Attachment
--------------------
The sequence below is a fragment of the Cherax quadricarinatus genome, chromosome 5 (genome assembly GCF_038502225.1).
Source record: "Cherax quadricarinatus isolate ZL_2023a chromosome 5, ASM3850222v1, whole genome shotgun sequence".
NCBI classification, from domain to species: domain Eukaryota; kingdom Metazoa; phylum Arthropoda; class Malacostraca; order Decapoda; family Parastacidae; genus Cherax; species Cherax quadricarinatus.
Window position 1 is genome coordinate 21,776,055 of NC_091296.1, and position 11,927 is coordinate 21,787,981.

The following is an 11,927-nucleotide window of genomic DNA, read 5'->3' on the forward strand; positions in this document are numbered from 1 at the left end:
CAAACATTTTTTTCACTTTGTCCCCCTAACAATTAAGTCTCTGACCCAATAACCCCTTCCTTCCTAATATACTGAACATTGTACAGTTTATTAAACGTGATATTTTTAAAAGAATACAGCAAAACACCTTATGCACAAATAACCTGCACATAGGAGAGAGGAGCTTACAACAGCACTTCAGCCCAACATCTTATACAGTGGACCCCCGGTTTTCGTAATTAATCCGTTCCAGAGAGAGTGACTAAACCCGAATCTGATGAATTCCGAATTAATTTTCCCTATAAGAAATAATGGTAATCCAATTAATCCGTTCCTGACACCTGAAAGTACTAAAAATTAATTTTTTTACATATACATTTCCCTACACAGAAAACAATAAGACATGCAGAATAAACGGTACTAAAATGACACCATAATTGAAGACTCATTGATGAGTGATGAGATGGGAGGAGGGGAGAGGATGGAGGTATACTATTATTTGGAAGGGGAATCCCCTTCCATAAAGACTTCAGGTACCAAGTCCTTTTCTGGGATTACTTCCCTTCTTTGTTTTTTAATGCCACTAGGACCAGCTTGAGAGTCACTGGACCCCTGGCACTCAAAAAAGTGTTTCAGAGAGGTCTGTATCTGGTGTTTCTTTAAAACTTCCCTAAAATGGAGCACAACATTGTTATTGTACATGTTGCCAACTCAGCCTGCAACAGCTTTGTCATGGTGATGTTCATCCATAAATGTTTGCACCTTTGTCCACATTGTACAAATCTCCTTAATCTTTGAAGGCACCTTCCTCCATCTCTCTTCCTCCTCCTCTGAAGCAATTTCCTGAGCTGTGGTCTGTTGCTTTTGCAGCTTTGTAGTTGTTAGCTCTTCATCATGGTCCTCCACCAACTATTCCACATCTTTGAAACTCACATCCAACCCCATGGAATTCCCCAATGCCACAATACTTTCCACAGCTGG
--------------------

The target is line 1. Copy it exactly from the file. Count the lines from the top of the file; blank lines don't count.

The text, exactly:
The sequence below is a fragment of the Cherax quadricarinatus genome, chromosome 5 (genome assembly GCF_038502225.1).